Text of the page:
Down memory lane

Nostalgic occasion

Down memory lane

While they reminisced about the golden days of the past, they also made more precious memories to savour until they meet again.

From young, innocent boys and girls in the classroom and playground to dignified gentlemen and ladies who have made their mark in various spheres, they had indeed come a long way, so much so that some even had difficulty recognising each other. With great enthusiasm, the class of 1966 of Bishop Cotton Boys’ and Girls’ School travelled from across the globe to attend the 50th year reunion that was recently organised in the city.

Brigadier Ashok Kumar from the batch organised a welcome dinner at ASC Centre on Old Airport Road, followed by a dinner hosted by Vijay R Kirloskar at ITC Gardenia on the second day.

The organising committee for the event put their best foot forward in making it a truly memorable one. ‘A walk down memory lane’ was arranged in the boys and girls school along with a visit to some of their favourite haunts like ‘Koshy’s’ and ‘Jewel Box’. The old students had a good time chit-chatting about old Bangalore, ‘boarders’ and ‘day-scholars’ and various other interesting facets of their school life.

A coffee table book, with school photographs and anecdotes, was especially brought out on the occasion and gifted as memorabilia to everyone.

 The colourful cover, designed by a caricature artist, served as the perfect backdrop against which the old Cottonians got photographs clicked. Apart from catching up with each other and cracking jokes, many also shook a leg as saxophone player Raman presented music from the 60s and 70s.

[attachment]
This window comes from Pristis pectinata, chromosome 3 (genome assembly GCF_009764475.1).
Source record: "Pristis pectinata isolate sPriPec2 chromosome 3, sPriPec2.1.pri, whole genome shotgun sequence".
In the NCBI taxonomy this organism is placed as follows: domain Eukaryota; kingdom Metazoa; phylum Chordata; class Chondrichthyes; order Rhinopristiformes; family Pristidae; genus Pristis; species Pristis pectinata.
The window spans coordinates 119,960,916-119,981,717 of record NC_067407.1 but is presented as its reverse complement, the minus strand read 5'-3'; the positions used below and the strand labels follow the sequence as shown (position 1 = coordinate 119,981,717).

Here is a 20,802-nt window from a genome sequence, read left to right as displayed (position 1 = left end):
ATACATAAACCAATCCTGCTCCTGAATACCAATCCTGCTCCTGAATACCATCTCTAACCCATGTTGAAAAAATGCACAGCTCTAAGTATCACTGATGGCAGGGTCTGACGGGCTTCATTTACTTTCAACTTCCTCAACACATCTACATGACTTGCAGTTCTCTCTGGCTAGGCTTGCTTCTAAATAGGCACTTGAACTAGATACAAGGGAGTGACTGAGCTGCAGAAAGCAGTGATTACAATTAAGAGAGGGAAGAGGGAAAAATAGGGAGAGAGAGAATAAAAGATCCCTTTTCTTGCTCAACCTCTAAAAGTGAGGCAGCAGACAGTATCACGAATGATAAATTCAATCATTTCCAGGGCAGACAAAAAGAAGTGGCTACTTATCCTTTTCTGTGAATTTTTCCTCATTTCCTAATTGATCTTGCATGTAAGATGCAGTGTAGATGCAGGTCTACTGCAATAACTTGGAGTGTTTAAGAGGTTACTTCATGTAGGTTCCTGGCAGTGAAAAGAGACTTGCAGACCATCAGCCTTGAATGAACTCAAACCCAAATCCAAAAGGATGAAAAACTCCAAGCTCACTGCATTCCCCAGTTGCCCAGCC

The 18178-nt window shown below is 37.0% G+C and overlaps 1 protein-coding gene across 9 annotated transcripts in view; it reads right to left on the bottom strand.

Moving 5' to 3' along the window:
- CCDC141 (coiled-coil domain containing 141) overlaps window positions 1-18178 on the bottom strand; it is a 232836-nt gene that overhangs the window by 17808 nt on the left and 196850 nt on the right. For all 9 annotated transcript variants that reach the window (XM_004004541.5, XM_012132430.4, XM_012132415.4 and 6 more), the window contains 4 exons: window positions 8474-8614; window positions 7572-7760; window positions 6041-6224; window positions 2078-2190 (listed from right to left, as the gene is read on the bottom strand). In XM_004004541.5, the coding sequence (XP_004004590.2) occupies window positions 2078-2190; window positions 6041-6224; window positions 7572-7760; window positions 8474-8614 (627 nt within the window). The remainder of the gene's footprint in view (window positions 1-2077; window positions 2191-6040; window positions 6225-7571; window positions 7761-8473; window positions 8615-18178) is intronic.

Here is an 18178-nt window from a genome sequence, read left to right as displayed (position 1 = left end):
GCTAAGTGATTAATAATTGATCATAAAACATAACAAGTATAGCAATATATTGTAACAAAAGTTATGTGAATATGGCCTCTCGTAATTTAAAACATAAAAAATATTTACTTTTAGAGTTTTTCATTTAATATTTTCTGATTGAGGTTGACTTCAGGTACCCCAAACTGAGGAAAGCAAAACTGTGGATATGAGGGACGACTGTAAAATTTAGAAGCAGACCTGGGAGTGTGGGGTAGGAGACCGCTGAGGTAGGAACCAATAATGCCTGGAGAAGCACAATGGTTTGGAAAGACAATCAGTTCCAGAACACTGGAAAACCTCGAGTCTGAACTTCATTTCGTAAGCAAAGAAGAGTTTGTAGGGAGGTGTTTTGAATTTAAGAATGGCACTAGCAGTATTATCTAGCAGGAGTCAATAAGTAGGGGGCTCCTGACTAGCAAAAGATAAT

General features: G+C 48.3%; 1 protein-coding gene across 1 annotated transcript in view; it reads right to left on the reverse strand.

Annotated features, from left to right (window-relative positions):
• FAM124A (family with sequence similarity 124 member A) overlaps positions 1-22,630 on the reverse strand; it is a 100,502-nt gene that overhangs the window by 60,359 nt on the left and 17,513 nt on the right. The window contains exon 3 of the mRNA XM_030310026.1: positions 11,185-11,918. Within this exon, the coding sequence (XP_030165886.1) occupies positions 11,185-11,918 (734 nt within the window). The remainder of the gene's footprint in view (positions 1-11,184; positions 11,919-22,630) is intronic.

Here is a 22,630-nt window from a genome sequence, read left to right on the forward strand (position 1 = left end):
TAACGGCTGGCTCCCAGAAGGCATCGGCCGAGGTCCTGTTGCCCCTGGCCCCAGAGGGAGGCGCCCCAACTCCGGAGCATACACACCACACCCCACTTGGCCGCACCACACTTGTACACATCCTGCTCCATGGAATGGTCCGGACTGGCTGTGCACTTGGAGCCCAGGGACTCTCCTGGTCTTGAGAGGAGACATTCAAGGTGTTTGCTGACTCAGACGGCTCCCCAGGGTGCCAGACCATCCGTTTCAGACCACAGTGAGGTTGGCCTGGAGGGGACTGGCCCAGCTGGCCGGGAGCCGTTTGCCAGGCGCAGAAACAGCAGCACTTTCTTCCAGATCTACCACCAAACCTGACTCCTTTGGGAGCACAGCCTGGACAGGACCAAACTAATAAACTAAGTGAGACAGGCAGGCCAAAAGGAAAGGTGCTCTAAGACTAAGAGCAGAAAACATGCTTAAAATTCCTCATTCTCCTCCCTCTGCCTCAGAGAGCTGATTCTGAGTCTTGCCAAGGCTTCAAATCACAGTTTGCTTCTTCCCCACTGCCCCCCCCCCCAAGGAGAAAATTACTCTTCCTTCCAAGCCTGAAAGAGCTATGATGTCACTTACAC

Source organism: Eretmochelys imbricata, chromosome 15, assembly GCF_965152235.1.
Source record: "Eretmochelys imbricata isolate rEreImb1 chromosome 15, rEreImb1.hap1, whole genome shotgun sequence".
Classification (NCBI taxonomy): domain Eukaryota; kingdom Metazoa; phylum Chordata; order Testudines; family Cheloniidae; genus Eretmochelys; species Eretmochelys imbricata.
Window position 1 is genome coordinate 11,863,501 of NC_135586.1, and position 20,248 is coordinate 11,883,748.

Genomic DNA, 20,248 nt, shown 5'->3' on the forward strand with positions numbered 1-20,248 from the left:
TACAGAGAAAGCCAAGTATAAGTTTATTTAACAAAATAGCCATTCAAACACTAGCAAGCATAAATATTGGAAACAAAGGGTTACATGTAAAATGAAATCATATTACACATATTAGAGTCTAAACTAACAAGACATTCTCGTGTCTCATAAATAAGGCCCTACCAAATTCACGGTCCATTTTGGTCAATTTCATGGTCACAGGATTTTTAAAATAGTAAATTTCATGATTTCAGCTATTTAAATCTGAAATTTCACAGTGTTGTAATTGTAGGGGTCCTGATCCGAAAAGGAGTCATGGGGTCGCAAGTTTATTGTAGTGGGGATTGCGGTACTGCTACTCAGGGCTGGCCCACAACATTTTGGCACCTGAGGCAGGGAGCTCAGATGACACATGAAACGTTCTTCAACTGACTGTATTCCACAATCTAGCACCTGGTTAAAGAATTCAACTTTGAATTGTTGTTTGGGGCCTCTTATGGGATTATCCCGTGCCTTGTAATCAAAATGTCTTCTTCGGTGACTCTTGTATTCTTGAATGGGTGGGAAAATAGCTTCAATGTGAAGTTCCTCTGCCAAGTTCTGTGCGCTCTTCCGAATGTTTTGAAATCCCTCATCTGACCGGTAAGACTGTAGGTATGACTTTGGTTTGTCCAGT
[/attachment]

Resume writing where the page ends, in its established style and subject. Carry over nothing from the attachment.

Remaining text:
Vijay Kirloskar, chairman of the organising committee, said, “Kiran Bhat helped with locating everyone and we’re happy that most of us were  able to make it to the reunion. We also invited three of our teachers — Mr Shankar, Mr Vaz and Mr Nainan.”

S Shivaram, who had been in the school since kindergarten, expressed, “Cotton’s was like home for us. It taught us many values like honesty, being fair and helping everyone. All of us treasured each other and there was no unnecessary leg-pulling. The school instilled in us a sense of discipline and we also accepted punishments without any arguments, which is a rarity today.”

Parab, who joined the institution in class nine, said that it was totally different from his school in Kolkata. “The focus at Cotton’s was on total development, something that helped us learn to mix with different people. The reunion helped to bring back many old memories, especially ‘settling scores’ behind the chapel and gorging on the ‘chikki’, popcorn and ‘samosa’ at the tuck shop.”

For Chitra, it was a poignant occasion to meet many old batchmates from the girls school and see those from the boys school after ages.

“Our teachers actually imparted to us ‘knowledge’ rather than ‘information’. It was a holistic education. I remember Ms Holder teaching us various lovely crafts, needlework and basketwork and I was also a part of the choir. We were even taught many Western dances by experienced teachers and these skills that I learnt take many by surprise even today!”

Janaki, another old student, remarked that it was pure nostalgia as they entered the portals of the school once again. “Suddenly, we were 50 years younger and there was a gush of memories. We also saw the tree in the middle of the quadrangle where, as kids, we were made to stand for punishment. The school has changed a lot now with more buildings and less open spaces. The reunion has been like a roller coaster ride of emotions and I am glad that all of us have been able to reconnect.”

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